transferring variable length data sequences from a source to a
destination host via one or more networks while maintaining the
quality of service and error control functions.
  • Transmission level

    • Data Link layer
The protocol layer which transfers data between adjacent network
nodes in a wide area network or between nodes on the same local
area network segment. The Data Link Layer provides the functional
and procedural means to transfer data between network entities and
might provide the means to detect and possibly correct errors that
may occur in the Physical Layer.
    • Physical layer
Consists of the basic hardware transmission technologies of a
network. It is a fundamental layer underlying the logical data
structures of the higher level functions in a network. defines the
means of transmitting raw bits rather than logical data packets over
a physical link connecting network nodes. The bit stream may be
grouped into code words or symbols and converted to a physical
signal that is transmitted over a hardware transmission medium.
The Physical Layer provides an electrical, mechanical, and
procedural interface to the transmission medium. The shapes and
properties of the electrical connectors, the frequencies to broadcast
on, the modulation scheme to use and similar low-level parameters,
are specified here.
Source The beginning of a transmission.
Destination Where the transmission ends up.
Transmitter An electronic device which, usually with the aid of an antenna,
propagates an electromagnetic signal such as radio, television, or
other telecommunications.
Receiver An electronic device that catches the signal sent out by the
Switching and Routing Characteristics of Communications Systems - Information Processes & Technology
Transmission Medium The material on which information signals may be carried; eg, optical fiber, coaxial cable, and twisted-wire pairs.
Message creation
Packets What is a data packet? source:
  • organisation of packets

signal generation In general, the events that generate signals fall into three major categories: errors, external events, and explicit requests.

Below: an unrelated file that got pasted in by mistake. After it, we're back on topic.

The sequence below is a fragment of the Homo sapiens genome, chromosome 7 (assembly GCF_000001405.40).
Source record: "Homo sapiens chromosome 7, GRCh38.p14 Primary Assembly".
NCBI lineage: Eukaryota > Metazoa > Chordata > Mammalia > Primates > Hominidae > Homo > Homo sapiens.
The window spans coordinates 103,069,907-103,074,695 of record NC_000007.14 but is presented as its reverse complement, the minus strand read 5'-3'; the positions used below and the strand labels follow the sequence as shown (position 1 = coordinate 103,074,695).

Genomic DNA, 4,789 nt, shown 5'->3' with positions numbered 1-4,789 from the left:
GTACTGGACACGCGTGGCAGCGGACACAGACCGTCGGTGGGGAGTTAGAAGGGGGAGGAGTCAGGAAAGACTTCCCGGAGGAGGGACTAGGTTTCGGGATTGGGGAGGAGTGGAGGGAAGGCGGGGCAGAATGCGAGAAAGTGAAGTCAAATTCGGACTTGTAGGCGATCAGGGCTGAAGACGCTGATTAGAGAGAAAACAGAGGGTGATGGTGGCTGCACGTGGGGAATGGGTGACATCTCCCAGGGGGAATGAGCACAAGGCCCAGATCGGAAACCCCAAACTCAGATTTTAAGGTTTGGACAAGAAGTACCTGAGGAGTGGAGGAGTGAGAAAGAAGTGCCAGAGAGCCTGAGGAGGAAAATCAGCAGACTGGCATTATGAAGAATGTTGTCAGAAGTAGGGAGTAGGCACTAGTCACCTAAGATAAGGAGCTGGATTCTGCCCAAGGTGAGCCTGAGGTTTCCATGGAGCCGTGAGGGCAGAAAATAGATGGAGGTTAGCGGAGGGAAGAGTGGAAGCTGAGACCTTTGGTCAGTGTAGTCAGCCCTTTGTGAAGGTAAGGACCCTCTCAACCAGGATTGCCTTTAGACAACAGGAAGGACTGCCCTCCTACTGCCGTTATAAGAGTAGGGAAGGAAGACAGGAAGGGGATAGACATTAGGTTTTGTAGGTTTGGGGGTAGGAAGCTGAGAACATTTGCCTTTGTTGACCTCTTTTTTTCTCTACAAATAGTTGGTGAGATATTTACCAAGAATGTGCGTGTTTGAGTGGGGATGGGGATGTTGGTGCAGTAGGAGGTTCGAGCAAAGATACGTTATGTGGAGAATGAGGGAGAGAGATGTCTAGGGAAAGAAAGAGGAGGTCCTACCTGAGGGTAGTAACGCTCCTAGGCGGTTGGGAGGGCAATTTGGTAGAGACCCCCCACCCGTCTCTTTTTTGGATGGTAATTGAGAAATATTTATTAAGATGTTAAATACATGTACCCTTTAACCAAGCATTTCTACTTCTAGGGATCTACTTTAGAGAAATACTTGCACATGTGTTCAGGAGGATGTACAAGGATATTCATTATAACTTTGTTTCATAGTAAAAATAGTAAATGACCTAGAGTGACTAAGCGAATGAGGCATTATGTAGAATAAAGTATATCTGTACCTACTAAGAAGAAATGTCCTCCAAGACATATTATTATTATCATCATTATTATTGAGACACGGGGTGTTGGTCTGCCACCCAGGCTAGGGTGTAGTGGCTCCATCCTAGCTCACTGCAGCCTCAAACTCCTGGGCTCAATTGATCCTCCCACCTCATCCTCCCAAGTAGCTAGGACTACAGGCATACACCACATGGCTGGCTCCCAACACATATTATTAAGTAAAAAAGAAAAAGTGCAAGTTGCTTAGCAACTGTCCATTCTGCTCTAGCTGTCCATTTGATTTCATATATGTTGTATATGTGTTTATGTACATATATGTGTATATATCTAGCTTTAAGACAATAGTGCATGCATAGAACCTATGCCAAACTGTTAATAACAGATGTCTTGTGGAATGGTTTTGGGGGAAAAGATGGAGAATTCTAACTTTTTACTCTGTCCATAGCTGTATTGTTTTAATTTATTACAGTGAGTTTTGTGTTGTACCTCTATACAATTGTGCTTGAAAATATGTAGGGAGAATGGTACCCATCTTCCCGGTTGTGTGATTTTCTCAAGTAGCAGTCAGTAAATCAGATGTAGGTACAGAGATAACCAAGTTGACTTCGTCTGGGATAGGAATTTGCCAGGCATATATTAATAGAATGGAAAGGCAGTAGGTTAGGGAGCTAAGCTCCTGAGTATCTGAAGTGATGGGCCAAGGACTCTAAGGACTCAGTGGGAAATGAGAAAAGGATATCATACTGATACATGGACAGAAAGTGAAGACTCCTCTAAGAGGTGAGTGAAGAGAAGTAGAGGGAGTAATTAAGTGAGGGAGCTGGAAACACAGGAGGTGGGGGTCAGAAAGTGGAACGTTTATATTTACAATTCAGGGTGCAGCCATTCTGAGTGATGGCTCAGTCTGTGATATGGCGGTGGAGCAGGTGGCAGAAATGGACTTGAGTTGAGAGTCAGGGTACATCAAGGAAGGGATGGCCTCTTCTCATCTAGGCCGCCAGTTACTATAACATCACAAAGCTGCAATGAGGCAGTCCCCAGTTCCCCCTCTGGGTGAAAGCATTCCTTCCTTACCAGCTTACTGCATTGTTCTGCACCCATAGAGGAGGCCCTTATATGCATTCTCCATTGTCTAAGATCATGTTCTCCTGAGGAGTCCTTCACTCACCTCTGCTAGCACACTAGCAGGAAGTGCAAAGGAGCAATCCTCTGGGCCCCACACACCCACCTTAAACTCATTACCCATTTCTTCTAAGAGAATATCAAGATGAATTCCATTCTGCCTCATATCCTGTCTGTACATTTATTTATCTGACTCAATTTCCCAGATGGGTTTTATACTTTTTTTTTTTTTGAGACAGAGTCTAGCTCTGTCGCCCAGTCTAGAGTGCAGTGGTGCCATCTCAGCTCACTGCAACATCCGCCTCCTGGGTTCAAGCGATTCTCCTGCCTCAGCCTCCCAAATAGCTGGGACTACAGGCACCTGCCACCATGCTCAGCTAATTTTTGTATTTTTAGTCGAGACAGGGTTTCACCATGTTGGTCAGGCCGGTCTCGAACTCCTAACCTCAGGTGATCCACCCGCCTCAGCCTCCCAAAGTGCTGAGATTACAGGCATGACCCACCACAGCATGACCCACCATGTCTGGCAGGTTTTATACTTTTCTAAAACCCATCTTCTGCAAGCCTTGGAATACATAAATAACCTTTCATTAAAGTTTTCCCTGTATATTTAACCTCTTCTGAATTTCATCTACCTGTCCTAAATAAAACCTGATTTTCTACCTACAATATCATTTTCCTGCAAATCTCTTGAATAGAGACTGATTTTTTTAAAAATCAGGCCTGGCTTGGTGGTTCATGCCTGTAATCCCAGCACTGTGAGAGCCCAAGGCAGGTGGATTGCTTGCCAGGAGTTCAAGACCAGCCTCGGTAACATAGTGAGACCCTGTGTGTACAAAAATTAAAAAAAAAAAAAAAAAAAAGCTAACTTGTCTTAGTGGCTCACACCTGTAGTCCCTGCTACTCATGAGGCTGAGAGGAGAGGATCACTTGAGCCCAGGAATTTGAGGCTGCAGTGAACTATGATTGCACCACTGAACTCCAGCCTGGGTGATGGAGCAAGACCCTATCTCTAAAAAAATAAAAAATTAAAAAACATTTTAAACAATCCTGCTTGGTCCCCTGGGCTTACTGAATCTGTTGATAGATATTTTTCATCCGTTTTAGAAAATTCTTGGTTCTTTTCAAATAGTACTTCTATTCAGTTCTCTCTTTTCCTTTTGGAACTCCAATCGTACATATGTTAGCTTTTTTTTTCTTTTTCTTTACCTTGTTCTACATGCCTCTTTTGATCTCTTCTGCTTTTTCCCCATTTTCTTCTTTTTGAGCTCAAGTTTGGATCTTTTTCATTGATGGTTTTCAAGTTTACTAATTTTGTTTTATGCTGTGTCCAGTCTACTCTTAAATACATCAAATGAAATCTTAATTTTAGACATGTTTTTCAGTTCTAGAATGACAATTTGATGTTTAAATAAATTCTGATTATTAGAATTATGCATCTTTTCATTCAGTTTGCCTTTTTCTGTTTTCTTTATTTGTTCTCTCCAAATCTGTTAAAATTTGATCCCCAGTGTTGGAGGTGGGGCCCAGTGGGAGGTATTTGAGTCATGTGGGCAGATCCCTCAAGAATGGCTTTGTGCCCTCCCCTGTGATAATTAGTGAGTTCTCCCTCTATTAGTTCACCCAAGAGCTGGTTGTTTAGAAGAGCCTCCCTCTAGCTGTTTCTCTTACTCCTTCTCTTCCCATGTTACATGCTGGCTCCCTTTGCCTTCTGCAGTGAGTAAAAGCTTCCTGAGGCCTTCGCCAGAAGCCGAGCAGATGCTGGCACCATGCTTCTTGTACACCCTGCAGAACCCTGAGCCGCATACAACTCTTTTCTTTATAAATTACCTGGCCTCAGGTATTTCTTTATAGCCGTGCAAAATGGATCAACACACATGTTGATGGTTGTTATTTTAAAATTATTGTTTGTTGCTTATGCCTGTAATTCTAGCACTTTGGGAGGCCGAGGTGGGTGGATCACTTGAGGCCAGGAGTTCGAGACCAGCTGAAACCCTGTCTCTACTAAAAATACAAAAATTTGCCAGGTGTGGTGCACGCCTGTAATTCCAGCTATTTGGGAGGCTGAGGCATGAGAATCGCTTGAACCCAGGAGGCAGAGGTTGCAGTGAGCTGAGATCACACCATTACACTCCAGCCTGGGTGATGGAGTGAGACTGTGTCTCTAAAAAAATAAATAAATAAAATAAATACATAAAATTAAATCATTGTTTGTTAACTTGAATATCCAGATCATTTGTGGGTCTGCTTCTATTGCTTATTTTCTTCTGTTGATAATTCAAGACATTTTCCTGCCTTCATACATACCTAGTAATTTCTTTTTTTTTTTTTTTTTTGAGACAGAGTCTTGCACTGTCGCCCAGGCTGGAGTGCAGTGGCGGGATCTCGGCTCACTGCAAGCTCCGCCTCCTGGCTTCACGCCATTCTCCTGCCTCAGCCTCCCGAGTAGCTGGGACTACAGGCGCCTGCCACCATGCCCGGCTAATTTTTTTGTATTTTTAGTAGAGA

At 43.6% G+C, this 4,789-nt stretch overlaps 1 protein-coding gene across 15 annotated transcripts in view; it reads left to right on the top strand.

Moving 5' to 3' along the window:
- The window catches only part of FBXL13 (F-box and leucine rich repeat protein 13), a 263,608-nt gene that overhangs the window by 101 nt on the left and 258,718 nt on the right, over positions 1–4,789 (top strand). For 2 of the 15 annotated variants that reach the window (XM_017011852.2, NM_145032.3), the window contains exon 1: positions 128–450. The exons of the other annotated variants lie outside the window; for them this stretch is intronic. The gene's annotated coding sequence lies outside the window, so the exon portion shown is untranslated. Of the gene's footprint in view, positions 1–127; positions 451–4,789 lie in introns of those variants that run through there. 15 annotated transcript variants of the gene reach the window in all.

Generator: An electrical device that generates repeating or non-repeating electronic signals (in either the analog or digital domains). They are generally used in designing, testing, troubleshooting, and repairing electronic or electroacoustic devices; though they often have artistic uses as well.
synchronising the exchange Packet based telecommunications networks are being developed to carry Constant Bit Rate (CBR) data streams between source and destination exchanges in the form of multiplexed packets, which are recombined at the destination exchange into a CBR stream. In such a network it is desirable to synchronise the frequency and maintain the phase relation of the recombined CBR stream with those of a source CBR stream arriving at the source exchange.
addressing and routing Perhaps the most complex aspects of IP are IP addressing and routing. Addressing refers to how end hosts become assigned IP addresses and how subnetworks of IP host addresses are divided and grouped together. IP routing is performed by all hosts, but most importantly by internetwork routers, which typically use either interior gateway protocols (IGPs) or external gateway protocols (EGPs) to help make IP datagram forwarding decisions across IP connected networks
error detection and correction In information theory and coding theory with applications in computer science and telecommunication, error detection and correction or error control are techniques that enable reliable delivery of digital data over unreliable communication channels. Many communication channels are subject to channel noise, and thus errors may be introduced during transmission from the source to a receiver. Error detection techniques allow detecting such errors, while error correction enables reconstruction of the original data.
security and management